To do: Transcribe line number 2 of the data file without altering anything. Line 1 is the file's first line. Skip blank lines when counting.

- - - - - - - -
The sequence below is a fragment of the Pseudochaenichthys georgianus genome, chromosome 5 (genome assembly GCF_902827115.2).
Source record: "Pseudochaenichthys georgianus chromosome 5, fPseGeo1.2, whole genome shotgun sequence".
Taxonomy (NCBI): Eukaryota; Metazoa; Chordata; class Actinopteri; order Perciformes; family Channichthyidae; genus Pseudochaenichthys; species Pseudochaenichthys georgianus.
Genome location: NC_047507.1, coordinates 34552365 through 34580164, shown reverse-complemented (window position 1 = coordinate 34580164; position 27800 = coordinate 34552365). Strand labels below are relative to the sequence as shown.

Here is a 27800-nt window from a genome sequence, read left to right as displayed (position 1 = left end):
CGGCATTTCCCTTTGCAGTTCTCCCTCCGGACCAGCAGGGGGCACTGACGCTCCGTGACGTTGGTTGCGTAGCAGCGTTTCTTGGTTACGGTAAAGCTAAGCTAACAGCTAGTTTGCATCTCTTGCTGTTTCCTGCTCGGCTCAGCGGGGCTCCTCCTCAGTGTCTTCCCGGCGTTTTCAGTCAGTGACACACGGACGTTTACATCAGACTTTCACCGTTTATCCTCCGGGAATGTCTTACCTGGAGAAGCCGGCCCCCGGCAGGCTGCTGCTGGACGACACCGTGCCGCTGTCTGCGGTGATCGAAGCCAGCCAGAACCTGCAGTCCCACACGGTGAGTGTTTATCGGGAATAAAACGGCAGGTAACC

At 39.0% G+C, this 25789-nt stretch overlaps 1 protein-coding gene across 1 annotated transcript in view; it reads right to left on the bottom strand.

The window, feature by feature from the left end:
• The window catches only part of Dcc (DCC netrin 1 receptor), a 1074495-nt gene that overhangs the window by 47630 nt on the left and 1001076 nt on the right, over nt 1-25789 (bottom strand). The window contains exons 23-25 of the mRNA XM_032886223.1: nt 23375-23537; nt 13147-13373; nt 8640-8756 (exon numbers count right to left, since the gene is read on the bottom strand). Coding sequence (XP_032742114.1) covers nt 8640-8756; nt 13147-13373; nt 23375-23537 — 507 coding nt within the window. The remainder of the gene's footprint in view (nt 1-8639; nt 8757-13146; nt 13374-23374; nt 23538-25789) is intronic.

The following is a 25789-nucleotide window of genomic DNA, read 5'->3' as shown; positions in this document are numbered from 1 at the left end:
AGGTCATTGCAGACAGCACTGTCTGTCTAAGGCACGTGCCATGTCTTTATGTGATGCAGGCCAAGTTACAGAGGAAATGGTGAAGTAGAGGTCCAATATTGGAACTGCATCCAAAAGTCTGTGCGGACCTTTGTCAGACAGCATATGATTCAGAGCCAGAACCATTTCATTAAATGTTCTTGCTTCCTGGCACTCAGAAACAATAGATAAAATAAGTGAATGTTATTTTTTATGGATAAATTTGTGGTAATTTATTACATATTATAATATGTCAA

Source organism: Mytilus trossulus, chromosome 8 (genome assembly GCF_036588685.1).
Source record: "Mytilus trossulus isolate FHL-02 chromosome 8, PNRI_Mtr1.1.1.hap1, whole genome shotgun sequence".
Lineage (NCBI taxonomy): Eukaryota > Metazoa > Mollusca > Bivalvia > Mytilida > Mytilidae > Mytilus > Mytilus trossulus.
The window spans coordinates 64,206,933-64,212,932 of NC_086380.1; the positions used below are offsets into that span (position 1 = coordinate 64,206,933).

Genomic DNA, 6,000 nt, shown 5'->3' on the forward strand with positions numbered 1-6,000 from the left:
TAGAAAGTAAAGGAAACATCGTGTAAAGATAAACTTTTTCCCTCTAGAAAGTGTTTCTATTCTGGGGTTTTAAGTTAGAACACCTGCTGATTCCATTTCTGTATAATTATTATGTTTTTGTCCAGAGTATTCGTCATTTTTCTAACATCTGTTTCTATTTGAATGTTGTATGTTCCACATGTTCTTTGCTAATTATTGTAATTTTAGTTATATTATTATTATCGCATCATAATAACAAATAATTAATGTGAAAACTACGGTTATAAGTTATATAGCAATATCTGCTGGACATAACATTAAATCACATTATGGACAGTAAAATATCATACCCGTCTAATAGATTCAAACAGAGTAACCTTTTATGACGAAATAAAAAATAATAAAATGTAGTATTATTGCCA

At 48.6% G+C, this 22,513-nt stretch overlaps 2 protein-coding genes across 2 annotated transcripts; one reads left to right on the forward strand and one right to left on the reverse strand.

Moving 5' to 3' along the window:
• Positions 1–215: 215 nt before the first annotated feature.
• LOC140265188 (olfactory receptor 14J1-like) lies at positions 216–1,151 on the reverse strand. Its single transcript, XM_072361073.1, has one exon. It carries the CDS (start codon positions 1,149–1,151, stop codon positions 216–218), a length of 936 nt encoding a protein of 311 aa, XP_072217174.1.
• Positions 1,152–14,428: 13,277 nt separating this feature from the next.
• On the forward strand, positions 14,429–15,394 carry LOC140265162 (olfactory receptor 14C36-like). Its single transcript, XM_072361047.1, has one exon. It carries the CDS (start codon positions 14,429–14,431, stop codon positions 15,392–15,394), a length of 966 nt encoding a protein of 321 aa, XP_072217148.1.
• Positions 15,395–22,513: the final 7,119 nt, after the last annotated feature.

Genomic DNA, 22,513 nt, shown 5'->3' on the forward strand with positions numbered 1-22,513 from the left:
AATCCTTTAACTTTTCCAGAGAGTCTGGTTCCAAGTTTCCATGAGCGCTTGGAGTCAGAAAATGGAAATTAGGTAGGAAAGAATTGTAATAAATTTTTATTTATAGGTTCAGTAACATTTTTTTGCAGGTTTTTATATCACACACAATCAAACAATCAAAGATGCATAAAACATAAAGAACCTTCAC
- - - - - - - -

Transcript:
Source record: "Pseudochaenichthys georgianus chromosome 5, fPseGeo1.2, whole genome shotgun sequence".